Oakland High Schools Offer a Class to Support Black Boys

The Oakland Unified School District has substantially reduced its high school dropout rate by offering a class specifically for black male students. Stanford University professor Tom Dee and University of California-Irvine postdoctoral researcher Emily Penner found that participating in an ethnic studies class substantially boosted the students’ attendance and grades. The culture-rich class helped to bolster student attendance for this group—which is up 21 percent—and increase GPAs. The class, held during the regular school day, was taught by black male educators, geared toward black male students, and served as the center of a new peer group for students. They used a curriculum that emphasized black history and culture and offered personalized career and college guidance.

Central Kentucky Educational Cooperative Strengthens Staff With PublicSchoolWORKS

The Central Kentucky Educational Cooperative (CKEC) in Lexington, KY, recently partnered with PublicSchoolWORKS, a provider of complete online safety and regulatory compliance programs for K–12 schools, to manage its staff safety training and compliance. “Our staff works in our members’ schools and with students on a regular basis, so it is just as important for them to receive the same safety training that teachers receive,” says CKEC Executive Director Dorothy Perkins. CKEC, which serves 22 school districts across central Kentucky, is using the PublicSchoolWORKS EmployeeSafe Suite Course Catalog and Custom Course Builder, along with the Safety Document Library, to deliver and manage safety training and compliance for its staff.

California Mandates Later Start Times for Schools

California has become the first state in the nation to require later start times. Senate Bill 328 requires most middle level schools to begin no earlier than 8:00 a.m. and high schools no earlier than 8:30 a.m. A study from the American Academy of Pediatrics found that delayed school start times more closely align with the sleep-wake cycle of teenagers, which leads to better overall health and school performance. The study states, “Although a number of factors … negatively affect middle and high school students’ ability to obtain sufficient sleep, the evidence strongly implicates earlier school start times as a key modifiable contributor to insufficient sleep, as well as circadian rhythm disruption, in this population.” Schools have until July 2022 to comply with the new law.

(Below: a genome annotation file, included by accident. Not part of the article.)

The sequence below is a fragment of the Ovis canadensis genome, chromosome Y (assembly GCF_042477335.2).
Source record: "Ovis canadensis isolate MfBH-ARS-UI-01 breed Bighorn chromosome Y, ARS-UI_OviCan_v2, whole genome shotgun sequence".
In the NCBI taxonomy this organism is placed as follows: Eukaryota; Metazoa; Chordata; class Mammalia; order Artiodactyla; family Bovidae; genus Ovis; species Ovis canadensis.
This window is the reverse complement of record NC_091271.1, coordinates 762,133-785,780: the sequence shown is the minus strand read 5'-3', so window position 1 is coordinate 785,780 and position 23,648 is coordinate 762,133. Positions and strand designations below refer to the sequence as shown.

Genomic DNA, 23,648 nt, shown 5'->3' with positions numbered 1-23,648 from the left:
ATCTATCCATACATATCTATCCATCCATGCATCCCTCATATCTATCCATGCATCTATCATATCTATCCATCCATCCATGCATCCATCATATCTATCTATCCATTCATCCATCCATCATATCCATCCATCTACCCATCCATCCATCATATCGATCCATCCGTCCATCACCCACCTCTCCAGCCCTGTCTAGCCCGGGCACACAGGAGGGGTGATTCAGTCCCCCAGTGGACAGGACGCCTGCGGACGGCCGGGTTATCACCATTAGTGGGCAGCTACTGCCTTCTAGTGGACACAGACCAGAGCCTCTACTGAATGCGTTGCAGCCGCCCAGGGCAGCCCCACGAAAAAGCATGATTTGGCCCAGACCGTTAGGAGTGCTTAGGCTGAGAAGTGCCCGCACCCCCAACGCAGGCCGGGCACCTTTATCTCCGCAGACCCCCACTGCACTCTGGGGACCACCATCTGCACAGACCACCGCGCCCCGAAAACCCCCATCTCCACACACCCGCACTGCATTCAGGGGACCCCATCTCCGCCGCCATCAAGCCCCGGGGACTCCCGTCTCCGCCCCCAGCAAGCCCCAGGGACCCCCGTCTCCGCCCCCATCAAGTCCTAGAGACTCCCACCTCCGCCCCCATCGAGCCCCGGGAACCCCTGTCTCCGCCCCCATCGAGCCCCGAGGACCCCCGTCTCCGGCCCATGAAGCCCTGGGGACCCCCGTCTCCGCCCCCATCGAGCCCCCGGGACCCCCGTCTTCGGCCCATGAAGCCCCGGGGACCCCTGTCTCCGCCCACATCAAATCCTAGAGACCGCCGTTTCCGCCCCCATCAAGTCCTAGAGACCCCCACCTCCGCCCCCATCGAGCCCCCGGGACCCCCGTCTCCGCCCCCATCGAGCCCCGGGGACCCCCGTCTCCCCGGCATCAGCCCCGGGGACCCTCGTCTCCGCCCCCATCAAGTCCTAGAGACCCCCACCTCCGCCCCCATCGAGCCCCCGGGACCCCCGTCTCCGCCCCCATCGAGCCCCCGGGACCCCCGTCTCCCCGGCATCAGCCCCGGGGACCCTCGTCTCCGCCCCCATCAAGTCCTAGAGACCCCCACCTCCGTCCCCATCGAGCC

Get Off Your Apps and Move

GOYA-Move founders set out to solve a screen-time problem in their own homes. When they realized it was a global problem, they created an app that takes parental control a step further. It limits screen time but also gets children moving, playing, and completing their chores without feeling punished. The goal was to create a reward-based, positive solution to teach students about screen-time moderation and accountability. GOYA-Move is a screen-time management tool used by parents that has several features. With Steps, children earn screen-time credits for exercising. Chores blocks certain apps until chores are marked complete. Blackout blocks apps during specifically selected times, such as sleep time, homework hour, or dinner. And School Time allows parents to set restrictions on usage during school hours to curb digital distractions at school. GOYA-Move hopes to create foundational change in how children interact with their technology.

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